Anyway, isn’t this image sad? Two kids probably about 10 years old, each with their own expensive gizmo-gadgets, smiling away as they spend their parent’s money on monthly fees to support those things? Truly, I find that quite sad.

Back in the day, a dime to call home if we were going to be late was all we needed. Mom and Dad knew where we were all the time, or there would be hell to pay. Today, parents give their kids all these techie toys that cost a lot of money each month in service fees.

Frankly, I was just as happy with two cans and a string.

Life is short: just ask… I am on a first-name basis with dinosaurs, Julius Caesar, and Plato (or is that Pliny the Elder?)

The Trials of a Having a Large Boot Collection

Unlike some guys, I actually wear (or try to wear) all of the boots that I own. I admit, I own a few pairs of boots that I can’t wear any more. I keep some of them for nostalgic purposes. Like the boots I wore atop the Great Wall of China, or the boots I wore while in Romania during the immediate aftermath of the post-Ceau┼čescu era, or the boots that the Pope blessed (well, he blessed me, but the Fryes I had on got blessed along with me.)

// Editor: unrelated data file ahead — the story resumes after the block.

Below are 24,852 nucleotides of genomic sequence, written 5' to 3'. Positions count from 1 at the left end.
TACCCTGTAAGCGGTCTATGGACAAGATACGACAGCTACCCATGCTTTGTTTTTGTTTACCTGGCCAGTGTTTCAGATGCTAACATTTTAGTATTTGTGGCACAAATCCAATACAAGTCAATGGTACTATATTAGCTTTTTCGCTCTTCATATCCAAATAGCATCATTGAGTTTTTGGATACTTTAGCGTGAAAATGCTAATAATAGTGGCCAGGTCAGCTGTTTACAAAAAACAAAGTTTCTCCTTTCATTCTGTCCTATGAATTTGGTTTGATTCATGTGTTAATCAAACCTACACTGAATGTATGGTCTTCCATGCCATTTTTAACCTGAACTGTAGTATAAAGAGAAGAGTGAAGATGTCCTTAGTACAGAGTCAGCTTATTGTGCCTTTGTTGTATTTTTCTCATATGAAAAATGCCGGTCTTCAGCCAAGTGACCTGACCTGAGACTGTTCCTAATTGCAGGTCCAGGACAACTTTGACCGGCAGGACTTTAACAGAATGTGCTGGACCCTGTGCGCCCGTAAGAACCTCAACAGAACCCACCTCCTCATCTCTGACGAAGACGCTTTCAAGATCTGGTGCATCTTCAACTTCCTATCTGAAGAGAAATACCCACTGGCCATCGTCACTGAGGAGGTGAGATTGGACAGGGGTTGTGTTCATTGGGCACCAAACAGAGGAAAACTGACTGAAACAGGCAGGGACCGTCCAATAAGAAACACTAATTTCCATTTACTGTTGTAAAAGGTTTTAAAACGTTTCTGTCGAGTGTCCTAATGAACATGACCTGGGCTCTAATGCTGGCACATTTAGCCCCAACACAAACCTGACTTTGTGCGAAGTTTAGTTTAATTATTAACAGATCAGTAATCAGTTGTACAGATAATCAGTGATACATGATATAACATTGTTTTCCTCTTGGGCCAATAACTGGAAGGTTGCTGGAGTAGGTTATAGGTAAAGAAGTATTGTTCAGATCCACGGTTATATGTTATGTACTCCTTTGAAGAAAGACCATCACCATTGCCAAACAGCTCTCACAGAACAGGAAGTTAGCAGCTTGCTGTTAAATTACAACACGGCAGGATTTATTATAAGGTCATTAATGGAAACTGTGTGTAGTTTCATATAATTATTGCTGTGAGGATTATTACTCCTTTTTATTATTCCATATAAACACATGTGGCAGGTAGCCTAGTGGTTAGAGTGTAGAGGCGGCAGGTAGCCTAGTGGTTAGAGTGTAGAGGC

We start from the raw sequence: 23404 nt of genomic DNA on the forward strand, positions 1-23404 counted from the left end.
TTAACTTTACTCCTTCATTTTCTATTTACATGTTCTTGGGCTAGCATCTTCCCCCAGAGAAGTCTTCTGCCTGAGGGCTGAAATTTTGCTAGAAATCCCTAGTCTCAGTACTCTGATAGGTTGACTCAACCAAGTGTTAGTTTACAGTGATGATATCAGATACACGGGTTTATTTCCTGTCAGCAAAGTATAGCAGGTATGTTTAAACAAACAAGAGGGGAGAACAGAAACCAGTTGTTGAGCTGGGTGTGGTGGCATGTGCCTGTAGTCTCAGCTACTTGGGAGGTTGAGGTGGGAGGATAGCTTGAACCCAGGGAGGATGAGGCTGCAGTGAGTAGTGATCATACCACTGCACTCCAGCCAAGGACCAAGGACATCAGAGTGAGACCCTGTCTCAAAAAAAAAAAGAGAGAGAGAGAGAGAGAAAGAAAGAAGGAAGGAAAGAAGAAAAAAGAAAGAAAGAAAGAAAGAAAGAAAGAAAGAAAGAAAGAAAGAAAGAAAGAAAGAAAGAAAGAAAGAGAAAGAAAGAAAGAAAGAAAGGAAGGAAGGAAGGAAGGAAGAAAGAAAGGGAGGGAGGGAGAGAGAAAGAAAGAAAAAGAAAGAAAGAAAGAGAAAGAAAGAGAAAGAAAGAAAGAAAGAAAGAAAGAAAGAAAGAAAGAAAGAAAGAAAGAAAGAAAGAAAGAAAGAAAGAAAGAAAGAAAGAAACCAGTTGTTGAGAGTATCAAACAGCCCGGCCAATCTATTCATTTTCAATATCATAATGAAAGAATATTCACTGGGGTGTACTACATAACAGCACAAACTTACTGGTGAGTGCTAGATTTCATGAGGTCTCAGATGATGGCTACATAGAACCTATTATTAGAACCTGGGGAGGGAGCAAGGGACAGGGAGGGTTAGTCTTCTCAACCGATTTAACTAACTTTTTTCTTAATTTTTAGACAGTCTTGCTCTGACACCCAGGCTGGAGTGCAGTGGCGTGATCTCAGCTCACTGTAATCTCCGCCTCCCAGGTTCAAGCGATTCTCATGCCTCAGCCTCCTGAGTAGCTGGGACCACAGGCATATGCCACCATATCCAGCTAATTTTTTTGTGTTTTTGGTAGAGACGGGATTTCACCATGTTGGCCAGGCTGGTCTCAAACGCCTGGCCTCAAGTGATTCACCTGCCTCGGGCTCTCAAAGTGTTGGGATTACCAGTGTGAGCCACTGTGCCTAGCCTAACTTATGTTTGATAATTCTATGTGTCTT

I also have a few pairs of boots that I talk a lot about selling or finding a home for, such as my old Redwood Wesco boots that don’t fit me any more, and a couple odds-n-ends that don’t fit as well. I just cannot possess myself to discard a pair of boots, even if they are damaged or completely worn out.

Well, anyway, the other day I was rummaging around in the closet of our guest room and I saw something on the floor. Turned out to be a pair of jungle-type tall canvas/leather motorcycle boots. I had forgotten that I had them, and how those boots ended up in that closet, I’ll never know.

I got them out, put them on, and was pleasantly surprised about how comfortable they were. I wonder why I stopped wearing them. (Well, I know why: I forgot!)

That’s the peril of having a large boot collection. No matter how well one is organized with a website devoted to cataloging the collection and storage built expressly for the purposes of displaying the boots and keeping them in order (and off the bedroom floor, which begat the whole website thing in the first place) — sometimes one may forget that he has a certain pair of boots. Sometimes the boots wander off to get squirreled away in places that one doesn’t ordinarily look.